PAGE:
Automating manual activities is the name of the game with just about every IT organization. Whether it’s an MSP or internal IT department, teams must find ways to build efficiencies across everyday tasks. Software is the typical solution…but cost is a natural pushback. Teams must justify that the software can save enough time or other resources to warrant a new overhead expense.
This dynamic is certainly true in backup operations. Teams wonder if automated backup monitoring and reporting software truly saves enough labor hours to justify the cost.
Thankfully, measuring an automated backup management ROI is straightforward. It starts by identifying the time associated with standard activities: daily performance monitoring, compliance reporting, remediation management, and asset protection oversight. Then, assess the time requirements when using automated monitoring software. This comparison provides an objective way to measure the true ROI of backup management automation.
Automated Backup Management ROI Opportunity Areas
Daily Performance Monitoring
Maintaining strong backup health requires regularly monitoring daily backup performance. It also requires isolating and assessing failure issues. This is extremely time intensive in a complex, heterogeneous environment.
Daily, this translates to collecting performance data from each backup server, isolating failures and exploring failure error messages to prioritize work tasks. Depending on your environment size, this translates 30-minutes per day or more. Regardless, even in small environments, it’s a repetitive task that’s ripe for automation.
Backup Failure Remediation Management
Hitting agreed-upon backup success rates requires active backup failure management. This means overseeing the ticketing process, unearthing failure reasons, and managing tickets to closure.
Manual processes require individuals to populate and submit tickets individually. They also require manual evaluations of the underlying failure casus. This points to not just a time saving opportunity but also a data protection opportunity. By automating this process, failures get addressed faster and data gets fully protected sooner.
Monthly Compliance / SLA Reporting
A typical task all backup teams must work on is monthly compliance reporting. This may be for internal auditors based on agreed-upon performance metrics. Or, in the case of MSPs, it ties to SLA obligations.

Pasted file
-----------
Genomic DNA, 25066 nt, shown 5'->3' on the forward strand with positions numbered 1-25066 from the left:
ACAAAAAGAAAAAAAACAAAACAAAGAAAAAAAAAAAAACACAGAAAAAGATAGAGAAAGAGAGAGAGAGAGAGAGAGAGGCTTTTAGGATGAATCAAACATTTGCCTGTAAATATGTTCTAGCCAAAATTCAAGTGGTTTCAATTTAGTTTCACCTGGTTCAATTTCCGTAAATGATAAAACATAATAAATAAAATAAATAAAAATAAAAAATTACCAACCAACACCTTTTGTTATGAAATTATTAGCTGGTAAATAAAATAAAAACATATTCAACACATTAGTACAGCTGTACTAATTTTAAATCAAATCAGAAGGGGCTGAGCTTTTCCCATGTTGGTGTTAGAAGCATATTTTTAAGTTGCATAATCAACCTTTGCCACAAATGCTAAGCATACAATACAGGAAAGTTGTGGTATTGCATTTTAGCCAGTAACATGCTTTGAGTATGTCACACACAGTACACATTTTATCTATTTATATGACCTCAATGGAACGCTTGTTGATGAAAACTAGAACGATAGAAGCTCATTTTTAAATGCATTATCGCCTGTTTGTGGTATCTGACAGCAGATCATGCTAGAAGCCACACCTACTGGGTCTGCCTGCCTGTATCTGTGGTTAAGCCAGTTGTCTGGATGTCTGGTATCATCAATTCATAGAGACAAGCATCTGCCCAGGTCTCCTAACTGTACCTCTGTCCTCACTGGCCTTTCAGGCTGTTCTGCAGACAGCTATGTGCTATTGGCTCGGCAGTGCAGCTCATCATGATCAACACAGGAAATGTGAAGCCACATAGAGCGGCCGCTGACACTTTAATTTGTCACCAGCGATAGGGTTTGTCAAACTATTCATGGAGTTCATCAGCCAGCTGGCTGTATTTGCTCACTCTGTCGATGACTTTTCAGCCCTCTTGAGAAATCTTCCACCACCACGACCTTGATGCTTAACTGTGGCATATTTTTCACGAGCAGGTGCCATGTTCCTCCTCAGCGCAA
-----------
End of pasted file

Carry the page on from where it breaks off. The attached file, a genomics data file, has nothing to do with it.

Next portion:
This often requires metric aggregation across backup products. Because each backup product produces performance in unique ways, this process may take days. Additionally, end-users of these reports likely expect tables, graphs, or other data formatted in consistent ways.
Unprotected Asset Identification
Strong backup teams regularly check for unprotected assets. These are resources that should have backup protections in place but do not.
Strong data protection teams complete this monthly. However, the time needed to manually reconcile asset inventory lists with backup job logs is onerous. This is what makes it a great automation and time saving opportunity.
Automated Backup Management ROI Template
Each environment and backup team is different. Differences in environment complexity and team composition impact the amount of time needed to manage recurring tasks. As a result, the amount of time saved by introducing automation across key backup management touch points varies too.
Use this backup automation ROI template to measure your potential savings. By assessing the labor hours required for each operational area, you’ll have an objective read on the actual time spent across backup management activities. Compare this to the cost of licensing backup management automation software to understand the automation ROI.
Going Beyond Labor Hour ROI Saving
Labor hour savings is an extraordinarily tangible way to measure the impact of backup monitoring and reporting automation. And often the simplest. That’s why the included template focuses on the labor cost savings opportunity.
However, automation introduces several other holistic savings opportunities as well. One area is the penalty or fees associated with missing compliance guidelines. Not meeting regulatory requirements or customer SLAs may result in severe financial penalties. Automation mitigates this by freeing up team members to actively address failure issues rather than spend time on tedious tasks.
Another key consideration area is data restorability in the event of a natural disaster or cyberattack. Manual activities take more time than automated activities. Also, they are ripe for human error. This potentially leaves critical data unprotected during such events. The regulatory penalties can be in the millions and the reputational costs to the business reputational are immeasurable.